I beat myself up over any poor parenting choice. I spoil my kids – that is sort of true but maybe not too much.

Children do not come with care manuals.  Every child is different in temperament and personality.  What works with one does not work with the other.  One son is persistent and defiant.  The other is passive and emotional.  The first could not be disciplined with any amount of physical effort.  The second one we had to tread carefully not to set him off because he cried so easily for a very long time and could not be soothed.

Whether we were adopted or taken from our parents and placed in foster care – I believe every parent faults their skills in raising children.  Some people make it look so easy.  It could be that if you asked them, they would have the same doubts and fears you do.

What’s Done Is Done

I think that I need to add some context.  What I seek is to promote reform in the methods of securing for children who need that, a loving and stable home.  It is not my intent to pass judgement on anyone who has adopted a child and is raising that child.  What is done is done.

I would hope that any prospective adoptive parents reading this blog would pause in their headlong rush to acquire someone else’s rightful baby.  One suggestion would be to read The Primal Wound by Nancy Newton Verrier.  Actually that is good advice for people who have already adopted and would like to understand their adopted child better.  She says of her book – it is written for the adoptees, birth and adoptive parents as a bridge to understanding their child(ren) and to promote the healing process for all of them.  Rearing an adopted child is different from rearing one’s biological child.

Ms Verrier is the mother of two daughters – one adopted and one she gave birth to.  She also has a master’s degree in clinical psychology and is in private practice counseling members of the triad.  I learned about her by being in a private Facebook group of adoptees, original mothers and adoptive parents.  I have learned a lot from them, especially about the effects of adoption as adult adoptees begin to wake up and speak loudly about their experiences.  I know how it feels not to raise my own precious daughter, so I have a sense of what birth mothers feel and that pain of separation as well.  Navigating the complexes of interacting with a second mother who is more mother to my daughter than I am.  It is not an easy path.

I am not an adoptee myself.

My parents were both adoptees, both of my sisters are birth mothers who surrendered a child to adoption and one of my sister’s lost her child in court proceedings.  So there is a lot of observation of life experience to cause my interest in ALL things adoption.  I have read many books and articles and I listen to the wounded in the private group.  Two years ago, I would NOT have said a word against adoption.  Today, I realize how lucky I am that I was not given up when my teenage, unwed mother discovered I was growing within her.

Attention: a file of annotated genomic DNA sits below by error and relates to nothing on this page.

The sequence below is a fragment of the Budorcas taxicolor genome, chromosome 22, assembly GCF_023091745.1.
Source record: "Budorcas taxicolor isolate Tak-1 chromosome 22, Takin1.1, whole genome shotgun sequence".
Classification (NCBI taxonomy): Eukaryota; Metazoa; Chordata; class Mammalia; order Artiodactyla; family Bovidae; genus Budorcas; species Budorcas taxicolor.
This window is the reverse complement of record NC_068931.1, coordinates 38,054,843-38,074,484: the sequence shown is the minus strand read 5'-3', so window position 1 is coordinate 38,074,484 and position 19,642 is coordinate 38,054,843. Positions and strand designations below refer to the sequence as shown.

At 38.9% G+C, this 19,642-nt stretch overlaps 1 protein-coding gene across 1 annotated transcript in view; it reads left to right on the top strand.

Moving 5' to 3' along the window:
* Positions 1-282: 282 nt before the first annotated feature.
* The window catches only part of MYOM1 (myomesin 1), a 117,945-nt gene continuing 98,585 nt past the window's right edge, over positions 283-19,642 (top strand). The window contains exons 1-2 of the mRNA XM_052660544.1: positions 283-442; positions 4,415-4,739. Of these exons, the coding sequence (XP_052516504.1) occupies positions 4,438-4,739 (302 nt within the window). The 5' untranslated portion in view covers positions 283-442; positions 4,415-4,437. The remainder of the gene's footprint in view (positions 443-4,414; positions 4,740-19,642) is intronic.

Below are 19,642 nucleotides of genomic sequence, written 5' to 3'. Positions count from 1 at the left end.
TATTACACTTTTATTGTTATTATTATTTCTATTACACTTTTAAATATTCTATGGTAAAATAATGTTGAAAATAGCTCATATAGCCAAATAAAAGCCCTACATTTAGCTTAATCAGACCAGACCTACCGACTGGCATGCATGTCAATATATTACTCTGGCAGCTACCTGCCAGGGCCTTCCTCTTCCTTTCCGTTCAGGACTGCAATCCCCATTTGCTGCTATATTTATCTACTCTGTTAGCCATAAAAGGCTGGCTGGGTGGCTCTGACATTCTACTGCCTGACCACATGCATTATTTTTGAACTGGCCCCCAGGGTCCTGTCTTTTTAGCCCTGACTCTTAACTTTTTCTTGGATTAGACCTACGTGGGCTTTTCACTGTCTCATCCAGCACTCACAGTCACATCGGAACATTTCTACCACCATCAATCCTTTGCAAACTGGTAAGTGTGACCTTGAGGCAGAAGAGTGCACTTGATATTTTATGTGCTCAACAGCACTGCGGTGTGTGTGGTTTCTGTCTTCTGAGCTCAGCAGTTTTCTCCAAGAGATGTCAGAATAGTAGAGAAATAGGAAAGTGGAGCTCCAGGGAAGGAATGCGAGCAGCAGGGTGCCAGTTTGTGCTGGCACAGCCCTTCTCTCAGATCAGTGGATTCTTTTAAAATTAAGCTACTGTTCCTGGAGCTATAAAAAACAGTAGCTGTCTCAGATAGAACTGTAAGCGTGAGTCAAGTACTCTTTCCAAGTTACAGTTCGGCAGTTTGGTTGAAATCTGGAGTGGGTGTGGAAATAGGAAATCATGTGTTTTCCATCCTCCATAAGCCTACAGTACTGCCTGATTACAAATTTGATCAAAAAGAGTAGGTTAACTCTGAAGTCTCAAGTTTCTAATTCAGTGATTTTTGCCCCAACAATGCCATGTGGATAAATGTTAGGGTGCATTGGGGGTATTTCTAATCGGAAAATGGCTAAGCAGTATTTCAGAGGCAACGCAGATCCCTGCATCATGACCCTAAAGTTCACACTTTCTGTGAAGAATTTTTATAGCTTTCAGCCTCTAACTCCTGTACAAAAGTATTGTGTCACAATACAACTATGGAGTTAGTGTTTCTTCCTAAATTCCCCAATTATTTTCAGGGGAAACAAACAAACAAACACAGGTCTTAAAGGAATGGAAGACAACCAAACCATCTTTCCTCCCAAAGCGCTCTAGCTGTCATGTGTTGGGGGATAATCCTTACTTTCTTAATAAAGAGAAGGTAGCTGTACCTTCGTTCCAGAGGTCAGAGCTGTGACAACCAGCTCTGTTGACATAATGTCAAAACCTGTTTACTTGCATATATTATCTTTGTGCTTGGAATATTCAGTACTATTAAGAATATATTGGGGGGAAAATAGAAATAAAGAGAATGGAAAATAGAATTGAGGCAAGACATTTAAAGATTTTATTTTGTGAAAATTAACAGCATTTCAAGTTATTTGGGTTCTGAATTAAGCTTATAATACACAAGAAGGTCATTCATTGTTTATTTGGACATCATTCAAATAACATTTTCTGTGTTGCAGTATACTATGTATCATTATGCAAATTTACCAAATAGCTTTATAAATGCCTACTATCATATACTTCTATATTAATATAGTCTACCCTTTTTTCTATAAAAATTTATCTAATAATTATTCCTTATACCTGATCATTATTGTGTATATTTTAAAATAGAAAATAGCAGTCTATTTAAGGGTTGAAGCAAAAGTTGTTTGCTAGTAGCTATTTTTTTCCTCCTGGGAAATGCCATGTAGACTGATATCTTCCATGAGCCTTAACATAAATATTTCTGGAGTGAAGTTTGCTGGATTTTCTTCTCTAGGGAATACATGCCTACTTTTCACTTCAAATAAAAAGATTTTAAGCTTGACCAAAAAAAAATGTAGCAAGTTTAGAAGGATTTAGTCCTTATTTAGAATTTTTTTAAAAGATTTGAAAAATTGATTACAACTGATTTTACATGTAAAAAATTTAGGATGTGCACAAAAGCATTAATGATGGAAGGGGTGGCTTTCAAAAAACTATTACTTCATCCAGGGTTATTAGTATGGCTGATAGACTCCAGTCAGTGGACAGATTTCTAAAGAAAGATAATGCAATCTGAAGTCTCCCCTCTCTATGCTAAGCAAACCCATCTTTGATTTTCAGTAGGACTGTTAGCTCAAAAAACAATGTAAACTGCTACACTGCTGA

It has been a journey in which my perspectives on adoption have changed radically in only about two years time.  There is no going back for me and I cannot promote or cheer on adoption as it is mostly practiced today.  I know too much now.  No more unicorns and rainbows and I have woken up from my own kind of adoption fog.

So here is where I am at regarding FUTURE loving homes for the children that need it.

Guardianship (kinship if possible), no name changes, no birth certificate alterations, total transparency in an age appropriate manner as to the child’s biological/genetic family and full access to the complete medical histories of their parents. Reform is needed. Making MORE adoptions possible is NOT what I support at all. Loving homes – yes – non-abusive circumstances – absolutely !!

I also support ALL mothers who want to raise their children being financially supported at least until the child(ren) reach maturity.  That would have certainly helped me and at least one of my two sisters remain in our childrens’ lives as we expected when they were born.  If we can obscenely support rich people and corporations and huge military budgets, we could actually support families. That our society does NOT is a travesty with mental health and self-esteem impacts.

Difficult Circumstances

In the world of children at risk there are adoptive parents and foster parents.  Beyond the children, there are their own natural parents to consider.  So, if you are raising someone else’s kids . . . maybe the natural parents don’t like you simply because you have their kids and they don’t.

Maybe they don’t agree with your parenting style, they think you are snooty, they don’t like going by your rules and parameters to see their children.  Maybe the natural parents sense you could cut them off from seeing their children.

Maybe if you are a foster parent, the natural parents worry you will fight against their getting their kids back.

Maybe either substitute parent just thinks you as the natural parent dress funny.

Bottom line, the substitute parents simply do not like you.

What would you as the natural parent do to improve a situation like this ?